Date of Completion
Heart Failure, Medications, Self-Efficacy, Mixed-Methods
Patricia J. Neafsey
Richard H. Fortinsky
Field of Study
Doctor of Philosophy
Although prescription medication adherence has been studied in the Heart Failure (HF) population, little attention has focused on the patient’s overall medication practices including over the counter medications and their confidence in following their prescribed therapeutic regime. The primary aim of this study is twofold: 1) Measure and gain a more complete understanding of HF medication management self-efficacy and 2). Quantify self-medication practices. Patients with HF live with the certainty that their quality of life depends on the proper management of multiple medications and innumerable therapeutic regimes. Failure to properly manage prescription medications increases the risk of exacerbation of HF and increased rates of rehospitalization. The prevention agenda for the United States, Healthy People 2020, calls for identification of the most significant, preventable threats to US health and establishes national goals to reduce these threats. This project identifies adverse medication practices in patients with HF, a significant threat to the health of the nation's older adults. Older adults have significant knowledge deficits with respect to interactions of prescription and over the counter (OTC) medicines. This mixed-method study employed a convergent parallel mixed-methods design (Creswell & Plano Clark, 2011). A telephone interview was used to complete the ActualMeds™ and HF medication self-efficacy instrument. Concurrently, qualitative interviews are conducted on the patients who scored high and low on HF medication self-efficacy to discover their perspective of their therapeutic regime. The qualitative interviews inform the researcher and validate the data from the quantitative strand providing greater depth to the process of patients’ self-medication practices and adherence along with self-efficacy when living with HF. Data reveal that polypharmacy is pervasive and patients are prescribed medications not recommended for the geronotologic population and / or risk anticholinergic burden. Future study is required to enhance this technology to provide seamless communication between providers and patients to decrease the risk to patients.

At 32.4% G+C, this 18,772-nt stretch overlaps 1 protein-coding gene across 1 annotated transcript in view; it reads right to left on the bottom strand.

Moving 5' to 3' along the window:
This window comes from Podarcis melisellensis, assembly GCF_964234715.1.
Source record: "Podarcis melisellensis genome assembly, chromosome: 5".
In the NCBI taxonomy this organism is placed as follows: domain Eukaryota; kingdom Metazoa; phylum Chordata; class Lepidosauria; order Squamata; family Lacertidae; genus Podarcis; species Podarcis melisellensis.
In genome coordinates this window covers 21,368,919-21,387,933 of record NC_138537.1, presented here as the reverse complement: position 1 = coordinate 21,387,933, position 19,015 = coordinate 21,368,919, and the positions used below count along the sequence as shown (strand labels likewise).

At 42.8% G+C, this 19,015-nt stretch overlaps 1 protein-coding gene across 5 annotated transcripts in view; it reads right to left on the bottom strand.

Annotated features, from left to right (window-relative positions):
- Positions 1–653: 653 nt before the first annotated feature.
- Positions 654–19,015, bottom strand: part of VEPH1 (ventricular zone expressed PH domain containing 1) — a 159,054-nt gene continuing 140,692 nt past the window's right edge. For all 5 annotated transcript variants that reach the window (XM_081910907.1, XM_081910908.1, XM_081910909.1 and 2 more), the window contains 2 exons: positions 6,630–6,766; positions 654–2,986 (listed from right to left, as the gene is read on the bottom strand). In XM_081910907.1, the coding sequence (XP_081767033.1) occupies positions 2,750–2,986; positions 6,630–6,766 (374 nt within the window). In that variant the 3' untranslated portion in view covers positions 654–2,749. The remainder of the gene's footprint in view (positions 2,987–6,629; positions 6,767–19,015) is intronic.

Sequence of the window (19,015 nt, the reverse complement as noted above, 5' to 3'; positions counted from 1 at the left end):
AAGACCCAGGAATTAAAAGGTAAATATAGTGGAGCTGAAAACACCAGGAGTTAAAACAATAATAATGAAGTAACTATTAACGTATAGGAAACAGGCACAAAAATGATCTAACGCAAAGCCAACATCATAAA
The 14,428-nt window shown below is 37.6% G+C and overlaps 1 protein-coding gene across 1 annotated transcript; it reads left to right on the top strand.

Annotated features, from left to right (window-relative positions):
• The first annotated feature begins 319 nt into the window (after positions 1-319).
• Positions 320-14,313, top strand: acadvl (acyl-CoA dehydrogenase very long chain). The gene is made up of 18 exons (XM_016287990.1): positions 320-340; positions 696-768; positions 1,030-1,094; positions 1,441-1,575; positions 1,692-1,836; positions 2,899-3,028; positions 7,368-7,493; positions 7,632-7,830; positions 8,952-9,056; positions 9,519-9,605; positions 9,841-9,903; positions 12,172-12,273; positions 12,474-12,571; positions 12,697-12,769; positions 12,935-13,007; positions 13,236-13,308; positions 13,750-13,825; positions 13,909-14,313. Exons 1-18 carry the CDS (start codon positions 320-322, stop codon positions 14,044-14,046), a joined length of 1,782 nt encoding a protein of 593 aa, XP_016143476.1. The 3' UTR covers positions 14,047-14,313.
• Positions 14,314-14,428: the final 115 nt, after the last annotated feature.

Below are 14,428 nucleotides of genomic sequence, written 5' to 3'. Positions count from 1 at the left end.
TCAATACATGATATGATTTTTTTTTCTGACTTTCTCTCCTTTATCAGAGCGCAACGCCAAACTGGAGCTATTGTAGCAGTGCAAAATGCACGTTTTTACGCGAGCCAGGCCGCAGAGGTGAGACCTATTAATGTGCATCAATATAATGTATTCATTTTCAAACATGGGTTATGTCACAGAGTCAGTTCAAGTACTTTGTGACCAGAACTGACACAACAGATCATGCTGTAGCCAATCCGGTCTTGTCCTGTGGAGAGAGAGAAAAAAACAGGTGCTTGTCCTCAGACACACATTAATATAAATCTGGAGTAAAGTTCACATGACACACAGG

Knecht, Janet G., "Medication and Self-Efficacy of Patients Living with Heart Failure: A Mixed-Methods Study" (2014). Doctoral Dissertations. 581.